By Karla Henriquez
Karla Henriquez shares her experience of immigrating to the United States to highlight the importance of a critical look at the U.S. recent policy changes. If you would like to join Karla and others in the upcoming march this Saturday June 30th, please contact Karla at firstname.lastname@example.org.
We held each other close, the three of us clasping hands and crying to ourselves, as my parents fought in the next room. We could only hear the noise of things being thrown, my mom begging him to stop. We yelled for them to stop too, but they never listened.
The next day my mom would wake up and put on her white nurse uniform trying and failing to cover the bruises from the night before under layer after layer of foundation.
One day, my mom decided to take a trip up to Oakland, California to visit her sisters who moved there during the Salvadoran Civil War, a brutal conflict which was supported and financed by the U.S. government. We thought it was only a trip, but then we received the call that she was going to stay.
I was still so young at the time and could not understand why she left us, why she was not there for my 11th birthday or for my basketball games, but later I saw that she had reached a breaking point. She was tasked with an impossible choice: stay and perhaps die, or leave her family and maybe find a little bit of hope? While the precise source of the violence may be distinct, this is the choice many parents make when they choose to leave El Salvador.
Last week, U.S. Attorney General Jeff Sessions issued a ruling that made it harder for immigrants who are victims of domestic or gang violence to be granted asylum in the U.S. This ruling would have made it almost impossible for my mom and my sisters to become citizens. The “no tolerance” policies are not only inhumane, but also racist. Sessions’ actions are not surprising after, then candidate, Trump called Mexican immigrants rapists and labeling Haiti, El Salvador, and others as shithole countries. Not only has the 45th made the assumption that immigrants are all part of MS13 but that we are also animals, and he has no intention of stopping. From challenging Obama's executive order, Deferred Action for Childhood Arrival, DACA, to ending Temporary Protected Status (TPS), TPS for some of the most vulnerable communities, the 45th continues attacking immigrant communities and violating human rights at the Mexico-United States border. As a consequence of these racially charged policies, the American Civil Liberties Union (ACLU) has opened an unprecedented number of cases against Trump.
Perhaps the most disgusting side of it all is that over 2,000 children have been detained and separated from their parents in only six weeks. Pictures have been released of children being held in cages and sleeping on the floor, and audio of children crying and begging for their parents. There is no way to justify the Trump administration's actions. They are cruel, insensitive, and repeating some of the darkest episodes in U.S. history. I’ve made the mistake of scrolling down to the comment section after reading an article and cannot do anything else but get angry and hopeless at the lack of compassion some people show towards these children. From saying how these children are criminals, to encouraging this behavior, if this is the 45th’s way to create propaganda to feed his base, then he is achieving that. But what many Trump supporters might not realize is the hardships many asylum seekers endure before choosing to come to the U.S. and the sacrifices they make for their family in order to do that.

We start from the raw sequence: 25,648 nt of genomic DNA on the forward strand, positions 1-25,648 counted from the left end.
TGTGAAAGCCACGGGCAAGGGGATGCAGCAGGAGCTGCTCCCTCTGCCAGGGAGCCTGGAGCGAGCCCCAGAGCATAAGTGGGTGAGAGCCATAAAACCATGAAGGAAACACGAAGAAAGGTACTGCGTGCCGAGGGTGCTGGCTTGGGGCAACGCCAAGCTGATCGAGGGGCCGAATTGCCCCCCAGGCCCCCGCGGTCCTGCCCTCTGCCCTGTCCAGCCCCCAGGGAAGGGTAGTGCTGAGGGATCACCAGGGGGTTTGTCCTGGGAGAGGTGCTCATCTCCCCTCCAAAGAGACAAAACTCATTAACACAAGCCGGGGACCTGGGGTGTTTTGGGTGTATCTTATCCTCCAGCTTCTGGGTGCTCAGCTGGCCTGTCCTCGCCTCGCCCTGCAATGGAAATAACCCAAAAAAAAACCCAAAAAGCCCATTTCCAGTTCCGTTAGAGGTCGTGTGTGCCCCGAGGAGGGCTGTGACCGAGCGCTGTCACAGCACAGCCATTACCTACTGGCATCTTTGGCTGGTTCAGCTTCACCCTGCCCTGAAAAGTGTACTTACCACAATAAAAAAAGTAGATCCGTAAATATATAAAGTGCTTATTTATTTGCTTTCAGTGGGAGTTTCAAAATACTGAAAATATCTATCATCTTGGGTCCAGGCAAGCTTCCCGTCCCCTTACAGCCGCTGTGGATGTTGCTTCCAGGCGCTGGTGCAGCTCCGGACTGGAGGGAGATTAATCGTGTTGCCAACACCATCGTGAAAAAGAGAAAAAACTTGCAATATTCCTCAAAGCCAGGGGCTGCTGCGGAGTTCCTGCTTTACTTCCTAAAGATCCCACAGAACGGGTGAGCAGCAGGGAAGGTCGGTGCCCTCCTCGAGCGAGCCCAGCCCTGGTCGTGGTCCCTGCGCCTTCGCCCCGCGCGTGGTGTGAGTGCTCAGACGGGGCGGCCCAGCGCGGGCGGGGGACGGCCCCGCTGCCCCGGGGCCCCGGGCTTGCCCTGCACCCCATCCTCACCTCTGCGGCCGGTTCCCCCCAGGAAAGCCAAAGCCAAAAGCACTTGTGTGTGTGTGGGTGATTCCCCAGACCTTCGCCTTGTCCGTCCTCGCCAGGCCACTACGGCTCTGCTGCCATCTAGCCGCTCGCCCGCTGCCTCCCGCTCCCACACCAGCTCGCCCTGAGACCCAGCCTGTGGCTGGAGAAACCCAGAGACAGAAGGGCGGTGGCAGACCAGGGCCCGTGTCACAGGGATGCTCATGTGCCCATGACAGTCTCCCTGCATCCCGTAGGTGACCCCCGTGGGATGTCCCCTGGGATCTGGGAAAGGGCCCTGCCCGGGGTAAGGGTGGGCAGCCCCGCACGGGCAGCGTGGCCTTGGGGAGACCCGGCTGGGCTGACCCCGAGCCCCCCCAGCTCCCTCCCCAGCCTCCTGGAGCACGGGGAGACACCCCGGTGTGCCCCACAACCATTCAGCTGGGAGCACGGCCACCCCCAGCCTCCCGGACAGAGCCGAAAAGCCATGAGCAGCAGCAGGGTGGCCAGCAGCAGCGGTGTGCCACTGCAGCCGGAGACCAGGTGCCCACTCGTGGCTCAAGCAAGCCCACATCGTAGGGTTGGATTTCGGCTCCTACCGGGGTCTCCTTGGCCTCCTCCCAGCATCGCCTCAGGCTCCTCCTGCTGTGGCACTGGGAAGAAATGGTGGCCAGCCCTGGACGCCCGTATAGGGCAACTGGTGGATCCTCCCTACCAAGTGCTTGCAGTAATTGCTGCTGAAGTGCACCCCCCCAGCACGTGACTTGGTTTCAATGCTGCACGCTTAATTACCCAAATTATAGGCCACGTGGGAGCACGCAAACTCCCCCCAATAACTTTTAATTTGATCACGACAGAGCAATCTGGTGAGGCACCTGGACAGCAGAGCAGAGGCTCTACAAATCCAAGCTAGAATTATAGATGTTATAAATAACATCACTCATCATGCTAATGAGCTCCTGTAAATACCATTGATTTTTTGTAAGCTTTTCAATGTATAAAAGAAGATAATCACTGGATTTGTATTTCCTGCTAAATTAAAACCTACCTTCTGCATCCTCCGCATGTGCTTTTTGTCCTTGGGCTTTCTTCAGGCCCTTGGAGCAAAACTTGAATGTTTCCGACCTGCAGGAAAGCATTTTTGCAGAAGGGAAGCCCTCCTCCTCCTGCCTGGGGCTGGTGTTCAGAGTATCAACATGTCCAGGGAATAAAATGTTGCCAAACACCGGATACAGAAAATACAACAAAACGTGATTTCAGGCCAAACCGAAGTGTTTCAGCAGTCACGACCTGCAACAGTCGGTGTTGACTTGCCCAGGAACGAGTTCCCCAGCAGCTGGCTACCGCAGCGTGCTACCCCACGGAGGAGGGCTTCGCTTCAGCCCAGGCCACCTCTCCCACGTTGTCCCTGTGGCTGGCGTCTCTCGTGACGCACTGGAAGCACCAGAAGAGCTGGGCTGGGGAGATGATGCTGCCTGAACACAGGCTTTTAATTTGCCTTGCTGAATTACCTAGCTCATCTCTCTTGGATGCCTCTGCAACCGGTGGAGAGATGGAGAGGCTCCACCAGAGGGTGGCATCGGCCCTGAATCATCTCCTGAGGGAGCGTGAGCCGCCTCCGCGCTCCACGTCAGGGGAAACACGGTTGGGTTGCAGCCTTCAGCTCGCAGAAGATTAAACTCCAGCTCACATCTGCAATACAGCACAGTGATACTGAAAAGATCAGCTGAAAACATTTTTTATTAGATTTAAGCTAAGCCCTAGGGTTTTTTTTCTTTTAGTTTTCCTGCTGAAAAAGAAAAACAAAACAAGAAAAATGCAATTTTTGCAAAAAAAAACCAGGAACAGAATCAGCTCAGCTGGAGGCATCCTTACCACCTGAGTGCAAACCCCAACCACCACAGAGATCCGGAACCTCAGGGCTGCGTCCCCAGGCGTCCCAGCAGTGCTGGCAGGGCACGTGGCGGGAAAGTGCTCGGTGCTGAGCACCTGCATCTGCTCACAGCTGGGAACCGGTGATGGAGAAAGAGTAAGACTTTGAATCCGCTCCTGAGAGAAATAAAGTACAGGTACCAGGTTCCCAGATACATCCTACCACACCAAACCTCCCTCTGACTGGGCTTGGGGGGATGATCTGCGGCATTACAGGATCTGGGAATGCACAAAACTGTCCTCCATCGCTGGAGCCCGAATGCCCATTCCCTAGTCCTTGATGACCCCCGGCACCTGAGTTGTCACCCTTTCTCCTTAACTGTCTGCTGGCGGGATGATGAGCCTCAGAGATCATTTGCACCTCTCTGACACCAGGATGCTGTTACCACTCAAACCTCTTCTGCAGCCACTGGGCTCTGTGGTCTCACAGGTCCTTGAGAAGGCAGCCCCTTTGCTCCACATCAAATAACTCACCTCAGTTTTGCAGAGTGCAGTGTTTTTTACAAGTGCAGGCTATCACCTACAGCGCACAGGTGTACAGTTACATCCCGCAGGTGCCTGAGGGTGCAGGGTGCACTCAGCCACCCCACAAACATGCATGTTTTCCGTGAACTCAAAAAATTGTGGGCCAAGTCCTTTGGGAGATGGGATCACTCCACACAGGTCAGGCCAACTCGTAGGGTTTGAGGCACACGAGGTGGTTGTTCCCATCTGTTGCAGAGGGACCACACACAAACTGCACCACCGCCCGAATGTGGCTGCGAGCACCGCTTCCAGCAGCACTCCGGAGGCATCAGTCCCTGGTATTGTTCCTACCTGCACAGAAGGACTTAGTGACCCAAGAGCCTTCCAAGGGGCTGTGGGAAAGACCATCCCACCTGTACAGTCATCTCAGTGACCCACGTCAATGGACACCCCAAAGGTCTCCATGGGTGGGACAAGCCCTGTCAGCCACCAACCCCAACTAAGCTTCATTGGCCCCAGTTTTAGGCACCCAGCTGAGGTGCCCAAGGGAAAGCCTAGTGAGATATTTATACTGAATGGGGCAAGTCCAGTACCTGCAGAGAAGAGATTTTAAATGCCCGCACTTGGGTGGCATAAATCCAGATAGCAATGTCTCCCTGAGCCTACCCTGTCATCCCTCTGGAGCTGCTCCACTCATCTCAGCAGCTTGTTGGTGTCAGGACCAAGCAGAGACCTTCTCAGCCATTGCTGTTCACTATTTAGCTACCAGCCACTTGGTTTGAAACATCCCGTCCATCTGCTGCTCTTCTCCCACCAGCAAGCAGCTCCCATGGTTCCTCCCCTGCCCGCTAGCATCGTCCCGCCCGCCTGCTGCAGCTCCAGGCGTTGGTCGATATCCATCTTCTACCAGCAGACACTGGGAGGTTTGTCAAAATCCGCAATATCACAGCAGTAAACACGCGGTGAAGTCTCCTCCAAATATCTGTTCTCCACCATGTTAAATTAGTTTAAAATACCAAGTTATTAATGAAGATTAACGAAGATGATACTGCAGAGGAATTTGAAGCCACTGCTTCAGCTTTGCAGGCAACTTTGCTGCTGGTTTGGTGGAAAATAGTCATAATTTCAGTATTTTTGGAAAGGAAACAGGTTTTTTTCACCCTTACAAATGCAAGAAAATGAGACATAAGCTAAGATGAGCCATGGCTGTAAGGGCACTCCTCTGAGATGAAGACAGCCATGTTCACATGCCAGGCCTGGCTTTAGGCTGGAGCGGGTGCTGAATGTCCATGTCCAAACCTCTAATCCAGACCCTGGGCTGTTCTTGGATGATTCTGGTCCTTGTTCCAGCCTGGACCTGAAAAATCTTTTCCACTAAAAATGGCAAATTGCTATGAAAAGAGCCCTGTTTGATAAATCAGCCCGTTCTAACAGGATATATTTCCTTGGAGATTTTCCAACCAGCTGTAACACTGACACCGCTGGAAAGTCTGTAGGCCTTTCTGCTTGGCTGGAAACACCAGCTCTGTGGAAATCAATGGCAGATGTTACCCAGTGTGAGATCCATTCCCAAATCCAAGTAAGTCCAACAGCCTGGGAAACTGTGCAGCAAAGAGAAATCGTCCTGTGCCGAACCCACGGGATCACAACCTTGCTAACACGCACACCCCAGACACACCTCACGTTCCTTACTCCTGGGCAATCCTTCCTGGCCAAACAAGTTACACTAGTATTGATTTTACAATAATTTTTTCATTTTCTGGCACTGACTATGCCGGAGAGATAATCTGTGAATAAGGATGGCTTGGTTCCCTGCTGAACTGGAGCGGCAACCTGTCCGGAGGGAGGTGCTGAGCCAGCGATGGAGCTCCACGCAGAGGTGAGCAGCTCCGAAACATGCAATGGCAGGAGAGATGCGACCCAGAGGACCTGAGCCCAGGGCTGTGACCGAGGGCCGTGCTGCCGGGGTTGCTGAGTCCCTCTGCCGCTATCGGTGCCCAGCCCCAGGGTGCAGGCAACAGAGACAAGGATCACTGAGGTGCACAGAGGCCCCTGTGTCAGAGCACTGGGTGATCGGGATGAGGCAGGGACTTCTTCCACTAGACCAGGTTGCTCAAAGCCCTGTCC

While the immigration debate is not new, it is also important to note that the Obama Administration deported more immigrants than any other president before him and set the stage for this administration to continue implementing these types of immigration policies. Both Democrats and Republicans have failed immigrants. We should not have to explain our humanity with numbers or statistics of how much immigrants add to the economy or have the good immigrant versus bad immigrant debate in order for us to feel deserving.
As a former undocumented immigrant, I cannot let go of the thought that it could have been me, or that those children could be my nieces and nephews. Regardless of where you stand in the immigration debate, children should not live under these conditions which will add to the trauma they have already endured in their home countries. Yes, we need to fix our immigration policies, but this is not the way.
If you want to take action please consider doing one or a couple of the following:
Volunteer: The Texas Civil Rights project is looking for volunteers who speak Spanish, Mam, K’iche’ and have paralegal or legal assistance experience.
Donate: This article provides a comprehensive list of organizations you could support.
Call your representative: Even if you are not a U.S. citizen, you can still call the representative from where you are residing. Find out who your representative is here and a transcript of what to say here.
Join a protest: To attend a protest near you, check out this link.
Speak out!: Talk to your family and friends about the human rights crisis going on at the border and invite them to take action.
UPDATE: As of this past Wednesday, Trump signed an executive order to stop child separation and instead have family detention centers. This does not in any way fix the issue, immigrants and their children seeking legal asylum are still criminalized by this administration.